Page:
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Estrada sues tycoon, PDI

Ive done nothing unlawful or criminal

By Beverly T. Natividad
Philippine Daily Inquirer
First Posted 01:55:00 09/18/2009

Filed Under: Media, Joseph Estrada, Graft & Corruption, Inquirer Politics

MANILA, Philippines ? Joseph Estrada Thursday filed a libel suit against tycoon Alfonso Yuchengco and the Philippine Daily Inquirer, singling out the newspaper for its report about the businessman confirming a senator?s expos that the deposed President had bullied Yuchengco into selling his stake in a firm that controlled Philippine Long Distance Telephone Co. (PLDT).

Yuchengco?s sale in 1998 of his stake in Philippine Telecommunications Investment Corp. (PTIC), the biggest shareholder in PLDT, allowed Manuel V. Pangilinan?s group, the Hong Kong-based First Pacific Co., to gain control of the country?s biggest telecommunications firm.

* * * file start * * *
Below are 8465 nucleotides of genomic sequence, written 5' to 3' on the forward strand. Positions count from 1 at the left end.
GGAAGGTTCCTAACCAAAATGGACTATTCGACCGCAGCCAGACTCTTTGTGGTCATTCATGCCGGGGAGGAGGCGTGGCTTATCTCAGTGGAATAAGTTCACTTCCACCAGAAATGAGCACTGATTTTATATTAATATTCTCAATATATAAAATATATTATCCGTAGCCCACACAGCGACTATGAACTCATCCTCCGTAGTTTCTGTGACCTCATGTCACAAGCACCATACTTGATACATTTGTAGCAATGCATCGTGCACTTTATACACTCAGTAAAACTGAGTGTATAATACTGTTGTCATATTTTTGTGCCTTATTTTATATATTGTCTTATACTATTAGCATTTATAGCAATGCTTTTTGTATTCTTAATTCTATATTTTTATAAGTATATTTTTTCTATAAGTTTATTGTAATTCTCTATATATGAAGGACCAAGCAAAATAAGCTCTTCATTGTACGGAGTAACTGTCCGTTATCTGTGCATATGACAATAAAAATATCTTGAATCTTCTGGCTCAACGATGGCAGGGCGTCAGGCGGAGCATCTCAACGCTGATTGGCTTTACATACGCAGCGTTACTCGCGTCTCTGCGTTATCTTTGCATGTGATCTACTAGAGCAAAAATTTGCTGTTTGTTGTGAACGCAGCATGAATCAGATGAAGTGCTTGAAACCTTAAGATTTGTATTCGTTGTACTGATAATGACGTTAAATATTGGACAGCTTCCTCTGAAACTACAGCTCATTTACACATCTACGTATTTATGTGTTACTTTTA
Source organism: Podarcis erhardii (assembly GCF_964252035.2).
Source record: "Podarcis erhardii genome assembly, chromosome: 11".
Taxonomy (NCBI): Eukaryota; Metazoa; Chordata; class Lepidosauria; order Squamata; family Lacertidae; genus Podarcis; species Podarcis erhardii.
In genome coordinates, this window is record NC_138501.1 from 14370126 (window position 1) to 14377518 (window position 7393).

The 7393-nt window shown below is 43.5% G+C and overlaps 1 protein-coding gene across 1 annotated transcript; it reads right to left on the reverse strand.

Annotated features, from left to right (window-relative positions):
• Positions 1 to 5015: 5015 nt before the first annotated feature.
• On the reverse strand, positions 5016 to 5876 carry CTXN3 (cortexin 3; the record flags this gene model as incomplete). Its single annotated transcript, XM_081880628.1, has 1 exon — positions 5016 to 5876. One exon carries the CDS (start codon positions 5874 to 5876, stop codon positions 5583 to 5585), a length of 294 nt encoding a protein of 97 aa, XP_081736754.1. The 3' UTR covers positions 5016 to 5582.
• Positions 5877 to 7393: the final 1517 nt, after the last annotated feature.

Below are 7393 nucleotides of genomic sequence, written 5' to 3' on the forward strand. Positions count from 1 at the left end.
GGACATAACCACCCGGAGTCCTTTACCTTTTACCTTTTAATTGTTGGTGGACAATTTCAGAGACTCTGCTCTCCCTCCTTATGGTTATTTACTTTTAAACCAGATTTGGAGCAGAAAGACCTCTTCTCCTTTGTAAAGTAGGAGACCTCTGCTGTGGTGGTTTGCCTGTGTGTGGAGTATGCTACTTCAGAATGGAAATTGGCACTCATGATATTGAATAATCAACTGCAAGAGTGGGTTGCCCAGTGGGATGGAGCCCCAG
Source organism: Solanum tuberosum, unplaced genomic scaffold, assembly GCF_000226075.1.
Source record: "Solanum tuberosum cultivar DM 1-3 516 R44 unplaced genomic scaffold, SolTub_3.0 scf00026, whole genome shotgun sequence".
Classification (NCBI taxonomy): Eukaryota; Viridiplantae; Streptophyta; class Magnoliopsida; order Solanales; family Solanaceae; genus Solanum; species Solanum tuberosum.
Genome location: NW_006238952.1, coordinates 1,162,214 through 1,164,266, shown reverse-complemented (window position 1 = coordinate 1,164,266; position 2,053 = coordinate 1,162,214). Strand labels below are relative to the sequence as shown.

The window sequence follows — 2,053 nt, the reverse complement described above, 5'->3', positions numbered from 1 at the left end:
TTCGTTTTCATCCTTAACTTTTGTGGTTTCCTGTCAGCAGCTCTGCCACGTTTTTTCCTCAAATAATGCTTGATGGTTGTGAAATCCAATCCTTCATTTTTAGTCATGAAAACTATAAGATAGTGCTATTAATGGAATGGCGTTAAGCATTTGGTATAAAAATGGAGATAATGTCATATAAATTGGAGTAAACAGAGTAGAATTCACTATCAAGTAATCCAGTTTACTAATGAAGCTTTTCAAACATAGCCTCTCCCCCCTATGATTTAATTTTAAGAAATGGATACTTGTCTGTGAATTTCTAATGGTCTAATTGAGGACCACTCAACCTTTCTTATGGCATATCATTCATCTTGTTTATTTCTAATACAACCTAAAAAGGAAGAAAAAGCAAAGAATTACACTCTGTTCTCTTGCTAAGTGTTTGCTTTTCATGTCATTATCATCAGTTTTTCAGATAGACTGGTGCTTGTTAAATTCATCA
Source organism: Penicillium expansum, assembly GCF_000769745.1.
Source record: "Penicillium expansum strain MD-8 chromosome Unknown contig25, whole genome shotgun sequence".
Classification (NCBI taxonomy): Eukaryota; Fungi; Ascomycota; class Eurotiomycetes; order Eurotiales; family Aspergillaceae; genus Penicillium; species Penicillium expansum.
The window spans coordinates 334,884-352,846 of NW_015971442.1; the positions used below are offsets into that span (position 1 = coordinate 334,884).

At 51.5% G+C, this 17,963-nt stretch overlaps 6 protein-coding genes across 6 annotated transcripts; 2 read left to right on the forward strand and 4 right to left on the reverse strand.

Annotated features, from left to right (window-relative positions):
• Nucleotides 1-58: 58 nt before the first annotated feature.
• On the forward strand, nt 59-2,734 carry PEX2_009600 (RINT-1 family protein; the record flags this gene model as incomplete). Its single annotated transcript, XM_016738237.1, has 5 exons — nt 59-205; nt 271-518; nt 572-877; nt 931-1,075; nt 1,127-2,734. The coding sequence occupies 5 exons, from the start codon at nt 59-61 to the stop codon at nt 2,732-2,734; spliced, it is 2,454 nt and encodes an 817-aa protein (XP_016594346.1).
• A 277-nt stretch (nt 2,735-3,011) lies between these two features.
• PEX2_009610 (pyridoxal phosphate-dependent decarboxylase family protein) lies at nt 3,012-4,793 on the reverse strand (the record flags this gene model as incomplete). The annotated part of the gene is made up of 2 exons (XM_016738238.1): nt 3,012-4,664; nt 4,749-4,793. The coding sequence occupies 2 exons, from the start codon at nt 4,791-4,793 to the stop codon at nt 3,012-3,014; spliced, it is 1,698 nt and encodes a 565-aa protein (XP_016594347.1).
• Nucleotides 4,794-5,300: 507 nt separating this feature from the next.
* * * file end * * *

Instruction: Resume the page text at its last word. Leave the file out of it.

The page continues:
Flanked by his son, San Juan Mayor Joseph Victor ?JV? Ejercito, and his lawyers, Estrada, who was ousted in January 2001, filed the libel suit against Yuchengco, Inquirer publisher Isagani Yambot, editor in chief Letty Jimenez-Magsanoc, and reporters Daxim Lucas, Christine Avendao and Doris Dumlao.

The former President filed the case at the office of San Juan City Prosecutor Tomas T. Ricalde.

In his complaint, Estrada cited the Inquirer?s Sept. 16 banner story, ?Erap bullied me, says Yuchengco?Taipan confirms coercion in PLDT deal,? which carried Yuchengco?s statement confirming how the then president threatened and intimidated him into selling his holdings in PTIC to First Pacific.

Estrada said Yuchengco?s statements against him were mere ?fabrications.?

?I vehemently deny having committed any unlawful or criminal act against respondent Yuchengco or the members of his family in relation to the sale made by respondent Yuchengco of his PTIC/PLDT shares in favor of First Pacific,? the complaint said.